New York Times sues OpenAI and Microsoft for using millions of copyrighted articles to train AI

172-year-old newspaper publication The New York Times has sued Microsoft and OpenAI for allegedly using millions of copyrighted articles to train AI.

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The New York Times has sued OpenAI and Microsoft for alleged unauthorized use of the publication's copyrighted works to train its AI via large language models (LLMs).

New York Times sues OpenAI and Microsoft for using millions of copyrighted articles to train AI 1

The lawsuit (The New York Times Company v. MICROSOFT CORPORATION 1:23-cv-11195) could be a landmark case that establishes precedent for artificial intelligence, namely those fueled by large language models like ChatGPT.

On Wednesday, December 27, the The New York Times filed a complaint against OpenAI and Microsoft for allegedly using its lawfully protected written material to train AI chatbots like ChatGPT. More specifically, NYT is suing both parties for copyright violation. One exhibit (Exhibit J) provided 100 instances where chatbots quoted NYT articles verbatim.

"The New York Times sued OpenAI and Microsoft for copyright infringement on Wednesday, opening a new front in the increasingly intense legal battle over the unauthorized use of published work to train artificial intelligence technologies," the NYT writes in a news post.

The 172-year-old publication goes on to say that it approached Microsoft and OpenAI in April to discuss potential commercial agreements for the use of The NYT's articles for AI training purposes. The NYT also sought "technological guardrails" that would protect its copyrighted material. These discussions didn't lead to a resolution on the matter.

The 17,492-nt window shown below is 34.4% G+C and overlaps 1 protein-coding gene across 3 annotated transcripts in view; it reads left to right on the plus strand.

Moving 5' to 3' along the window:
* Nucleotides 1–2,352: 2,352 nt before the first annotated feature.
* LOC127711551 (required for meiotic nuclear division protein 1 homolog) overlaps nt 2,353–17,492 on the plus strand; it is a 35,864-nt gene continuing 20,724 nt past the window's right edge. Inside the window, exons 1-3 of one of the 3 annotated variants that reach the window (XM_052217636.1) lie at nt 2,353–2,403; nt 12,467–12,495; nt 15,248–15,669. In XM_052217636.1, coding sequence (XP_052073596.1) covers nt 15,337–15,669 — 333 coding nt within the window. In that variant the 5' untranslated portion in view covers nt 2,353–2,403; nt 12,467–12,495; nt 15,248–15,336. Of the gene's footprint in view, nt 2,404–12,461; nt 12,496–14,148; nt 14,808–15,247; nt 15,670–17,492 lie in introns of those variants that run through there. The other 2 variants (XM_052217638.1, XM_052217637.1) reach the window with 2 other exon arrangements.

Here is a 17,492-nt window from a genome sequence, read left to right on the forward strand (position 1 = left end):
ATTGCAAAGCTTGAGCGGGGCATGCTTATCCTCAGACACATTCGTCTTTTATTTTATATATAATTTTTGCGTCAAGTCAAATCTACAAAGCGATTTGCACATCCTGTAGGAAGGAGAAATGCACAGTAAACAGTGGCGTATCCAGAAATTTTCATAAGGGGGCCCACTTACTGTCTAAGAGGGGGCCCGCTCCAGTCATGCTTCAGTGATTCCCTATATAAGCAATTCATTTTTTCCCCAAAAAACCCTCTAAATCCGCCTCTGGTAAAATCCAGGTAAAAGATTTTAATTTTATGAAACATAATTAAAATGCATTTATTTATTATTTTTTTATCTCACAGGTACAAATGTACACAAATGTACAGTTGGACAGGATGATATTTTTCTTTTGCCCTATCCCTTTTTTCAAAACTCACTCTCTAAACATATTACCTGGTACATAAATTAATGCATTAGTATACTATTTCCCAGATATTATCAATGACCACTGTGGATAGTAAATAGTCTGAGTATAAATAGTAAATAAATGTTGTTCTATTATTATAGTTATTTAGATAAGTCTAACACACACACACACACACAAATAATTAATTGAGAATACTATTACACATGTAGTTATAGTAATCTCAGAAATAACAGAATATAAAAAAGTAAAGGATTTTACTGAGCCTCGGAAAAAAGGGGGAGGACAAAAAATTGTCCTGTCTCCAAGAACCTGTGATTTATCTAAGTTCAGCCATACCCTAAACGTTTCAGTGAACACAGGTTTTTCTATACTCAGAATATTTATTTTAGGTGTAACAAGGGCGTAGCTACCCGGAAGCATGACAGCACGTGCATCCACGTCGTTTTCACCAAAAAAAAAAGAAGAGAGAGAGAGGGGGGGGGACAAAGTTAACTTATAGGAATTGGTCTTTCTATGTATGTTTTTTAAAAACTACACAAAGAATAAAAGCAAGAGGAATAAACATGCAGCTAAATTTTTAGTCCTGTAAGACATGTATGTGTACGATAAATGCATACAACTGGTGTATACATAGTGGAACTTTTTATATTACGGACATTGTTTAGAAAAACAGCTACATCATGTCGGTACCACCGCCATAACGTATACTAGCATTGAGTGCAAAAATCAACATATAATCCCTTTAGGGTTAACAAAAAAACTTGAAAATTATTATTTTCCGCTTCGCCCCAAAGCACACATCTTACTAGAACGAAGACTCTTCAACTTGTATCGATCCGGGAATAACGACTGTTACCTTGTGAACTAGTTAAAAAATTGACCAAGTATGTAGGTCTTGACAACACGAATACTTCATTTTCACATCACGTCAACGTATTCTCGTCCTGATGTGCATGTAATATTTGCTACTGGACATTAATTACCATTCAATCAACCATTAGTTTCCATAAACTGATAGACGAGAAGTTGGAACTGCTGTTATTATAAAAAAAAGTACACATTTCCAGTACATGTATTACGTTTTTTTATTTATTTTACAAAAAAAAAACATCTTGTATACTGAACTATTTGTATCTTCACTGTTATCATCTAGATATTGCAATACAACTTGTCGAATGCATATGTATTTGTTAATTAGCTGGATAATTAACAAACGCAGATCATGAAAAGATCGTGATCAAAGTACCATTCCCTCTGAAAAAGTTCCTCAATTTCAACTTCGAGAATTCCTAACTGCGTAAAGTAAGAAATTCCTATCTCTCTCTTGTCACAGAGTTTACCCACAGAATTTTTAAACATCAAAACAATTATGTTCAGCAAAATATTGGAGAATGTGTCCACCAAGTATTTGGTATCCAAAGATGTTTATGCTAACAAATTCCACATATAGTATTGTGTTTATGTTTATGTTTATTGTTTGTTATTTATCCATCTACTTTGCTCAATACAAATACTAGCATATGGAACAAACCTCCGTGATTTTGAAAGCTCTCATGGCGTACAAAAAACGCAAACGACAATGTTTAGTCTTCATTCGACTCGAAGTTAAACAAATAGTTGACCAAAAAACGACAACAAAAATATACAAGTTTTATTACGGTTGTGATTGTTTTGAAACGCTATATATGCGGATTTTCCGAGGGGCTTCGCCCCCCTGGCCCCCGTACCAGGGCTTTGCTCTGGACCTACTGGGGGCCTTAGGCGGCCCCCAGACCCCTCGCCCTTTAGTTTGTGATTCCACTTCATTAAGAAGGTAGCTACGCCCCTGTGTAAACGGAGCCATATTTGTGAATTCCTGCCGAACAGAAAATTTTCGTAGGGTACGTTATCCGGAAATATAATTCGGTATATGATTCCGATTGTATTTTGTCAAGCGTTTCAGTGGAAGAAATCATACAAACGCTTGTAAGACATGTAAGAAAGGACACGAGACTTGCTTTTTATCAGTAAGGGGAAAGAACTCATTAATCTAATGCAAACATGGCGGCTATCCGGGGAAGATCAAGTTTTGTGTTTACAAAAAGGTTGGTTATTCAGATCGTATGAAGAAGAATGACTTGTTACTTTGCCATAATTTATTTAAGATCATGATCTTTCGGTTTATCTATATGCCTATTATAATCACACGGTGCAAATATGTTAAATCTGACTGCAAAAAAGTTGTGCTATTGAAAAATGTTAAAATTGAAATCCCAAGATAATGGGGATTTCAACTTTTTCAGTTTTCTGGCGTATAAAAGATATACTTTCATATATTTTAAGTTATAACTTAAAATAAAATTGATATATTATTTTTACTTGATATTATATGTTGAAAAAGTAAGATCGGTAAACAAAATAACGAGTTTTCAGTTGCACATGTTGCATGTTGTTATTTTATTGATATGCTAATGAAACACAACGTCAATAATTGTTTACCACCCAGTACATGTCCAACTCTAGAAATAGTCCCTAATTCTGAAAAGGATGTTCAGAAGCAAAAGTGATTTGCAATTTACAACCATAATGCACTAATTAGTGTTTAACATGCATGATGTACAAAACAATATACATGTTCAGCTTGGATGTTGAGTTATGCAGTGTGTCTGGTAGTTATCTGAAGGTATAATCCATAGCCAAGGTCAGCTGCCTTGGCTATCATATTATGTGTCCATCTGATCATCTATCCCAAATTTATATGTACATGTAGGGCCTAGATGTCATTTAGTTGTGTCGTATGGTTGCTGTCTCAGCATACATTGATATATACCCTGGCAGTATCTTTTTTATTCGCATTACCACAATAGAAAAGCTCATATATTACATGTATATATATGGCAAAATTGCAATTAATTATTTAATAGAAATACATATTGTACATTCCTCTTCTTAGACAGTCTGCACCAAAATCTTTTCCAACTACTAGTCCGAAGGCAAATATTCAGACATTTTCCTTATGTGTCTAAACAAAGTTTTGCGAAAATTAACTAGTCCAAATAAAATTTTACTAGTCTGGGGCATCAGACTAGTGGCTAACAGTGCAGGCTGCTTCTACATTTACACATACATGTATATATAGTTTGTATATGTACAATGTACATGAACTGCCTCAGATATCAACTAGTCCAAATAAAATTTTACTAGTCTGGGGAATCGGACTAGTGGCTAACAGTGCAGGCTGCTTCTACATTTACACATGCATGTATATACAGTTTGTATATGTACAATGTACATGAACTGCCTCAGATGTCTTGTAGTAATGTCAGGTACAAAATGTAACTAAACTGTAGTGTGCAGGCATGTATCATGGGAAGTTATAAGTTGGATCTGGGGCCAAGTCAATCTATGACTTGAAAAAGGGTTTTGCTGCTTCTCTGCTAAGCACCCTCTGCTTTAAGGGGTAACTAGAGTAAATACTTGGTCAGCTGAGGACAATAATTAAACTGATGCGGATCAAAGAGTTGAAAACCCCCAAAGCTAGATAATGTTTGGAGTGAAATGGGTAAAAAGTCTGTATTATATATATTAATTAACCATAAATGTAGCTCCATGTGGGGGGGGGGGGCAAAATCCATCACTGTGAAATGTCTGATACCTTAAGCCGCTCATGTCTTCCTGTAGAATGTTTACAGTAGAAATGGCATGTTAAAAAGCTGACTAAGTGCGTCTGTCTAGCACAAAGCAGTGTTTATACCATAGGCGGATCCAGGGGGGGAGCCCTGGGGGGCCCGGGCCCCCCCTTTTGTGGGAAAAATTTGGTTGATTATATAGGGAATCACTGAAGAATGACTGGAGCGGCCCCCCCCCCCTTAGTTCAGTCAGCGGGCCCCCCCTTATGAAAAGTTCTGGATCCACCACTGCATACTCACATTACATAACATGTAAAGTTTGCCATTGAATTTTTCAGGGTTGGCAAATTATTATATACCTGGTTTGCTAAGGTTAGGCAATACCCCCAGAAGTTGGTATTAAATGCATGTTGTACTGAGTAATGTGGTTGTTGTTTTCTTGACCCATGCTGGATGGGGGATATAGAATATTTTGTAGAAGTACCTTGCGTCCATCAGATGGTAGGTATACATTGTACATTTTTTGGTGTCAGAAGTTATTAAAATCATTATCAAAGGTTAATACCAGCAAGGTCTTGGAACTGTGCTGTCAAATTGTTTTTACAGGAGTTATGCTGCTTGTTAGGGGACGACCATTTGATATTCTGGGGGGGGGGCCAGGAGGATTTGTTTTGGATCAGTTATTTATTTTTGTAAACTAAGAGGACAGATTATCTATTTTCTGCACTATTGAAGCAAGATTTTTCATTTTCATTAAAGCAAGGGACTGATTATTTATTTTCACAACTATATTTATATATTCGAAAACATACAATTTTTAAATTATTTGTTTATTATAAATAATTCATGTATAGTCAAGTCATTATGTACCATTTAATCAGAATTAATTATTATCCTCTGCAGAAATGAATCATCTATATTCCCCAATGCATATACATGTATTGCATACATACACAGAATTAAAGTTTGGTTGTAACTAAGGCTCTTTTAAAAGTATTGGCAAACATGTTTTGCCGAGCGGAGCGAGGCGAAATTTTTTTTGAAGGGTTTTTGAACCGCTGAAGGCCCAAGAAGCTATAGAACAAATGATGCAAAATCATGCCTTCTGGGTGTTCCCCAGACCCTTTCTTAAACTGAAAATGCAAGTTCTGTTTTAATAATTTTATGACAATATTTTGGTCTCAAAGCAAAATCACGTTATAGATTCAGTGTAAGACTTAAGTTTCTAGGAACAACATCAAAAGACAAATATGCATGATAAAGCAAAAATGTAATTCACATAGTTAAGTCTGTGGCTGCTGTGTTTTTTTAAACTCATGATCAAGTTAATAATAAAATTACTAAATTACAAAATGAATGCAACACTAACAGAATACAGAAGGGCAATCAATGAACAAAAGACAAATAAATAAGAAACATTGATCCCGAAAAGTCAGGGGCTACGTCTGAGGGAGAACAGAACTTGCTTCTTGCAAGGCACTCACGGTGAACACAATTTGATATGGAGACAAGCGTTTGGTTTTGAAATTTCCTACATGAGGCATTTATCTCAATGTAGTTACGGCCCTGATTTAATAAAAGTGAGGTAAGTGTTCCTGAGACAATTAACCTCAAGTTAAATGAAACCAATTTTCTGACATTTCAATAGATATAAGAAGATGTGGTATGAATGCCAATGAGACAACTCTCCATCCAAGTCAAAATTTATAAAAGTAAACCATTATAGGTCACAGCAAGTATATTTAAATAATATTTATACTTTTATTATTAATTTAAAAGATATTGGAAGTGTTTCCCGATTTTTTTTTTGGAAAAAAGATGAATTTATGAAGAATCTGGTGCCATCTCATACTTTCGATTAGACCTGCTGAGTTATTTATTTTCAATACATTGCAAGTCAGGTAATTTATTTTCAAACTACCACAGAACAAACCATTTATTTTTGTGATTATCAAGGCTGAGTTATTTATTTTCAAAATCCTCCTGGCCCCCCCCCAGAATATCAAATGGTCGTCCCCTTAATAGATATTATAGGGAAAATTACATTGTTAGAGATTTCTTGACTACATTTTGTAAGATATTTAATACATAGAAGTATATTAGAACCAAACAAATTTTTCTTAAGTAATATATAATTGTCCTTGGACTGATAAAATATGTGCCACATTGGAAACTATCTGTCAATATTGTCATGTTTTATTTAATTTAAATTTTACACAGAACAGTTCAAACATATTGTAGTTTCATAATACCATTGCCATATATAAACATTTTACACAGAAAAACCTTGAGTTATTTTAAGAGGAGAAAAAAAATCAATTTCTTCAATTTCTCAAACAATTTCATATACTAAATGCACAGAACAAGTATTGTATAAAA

"Despite its early promises of altruism, OpenAI quickly became a multi-billion-dollar for-profit business built in large part on the unlicensed exploitation of copyrighted works belonging to The Times and others," the complaint states.

Earlier this year, it was announced that Microsoft invested $10 billion into OpenAI, and artificial intelligence has become a cornerstone of Microsoft's core business via its Copilot solution.

The matter could set the course for the future of AI and the lawsuit is expected to reach the highest of U.S. courts. Experts like former ProPublica president Richard Tofel tells The Times that a "Supreme Court decision" is "essentially inevitable."

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Derek joined the TweakTown team in 2015 and has since reviewed and played 1000s of hours of new games. Derek is absorbed with the intersection of technology and gaming, and is always looking forward to new advancements. With over six years in games journalism under his belt, Derek aims to further engage the gaming sector while taking a peek under the tech that powers it. He hopes to one day explore the stars in No Man's Sky with the magic of VR.

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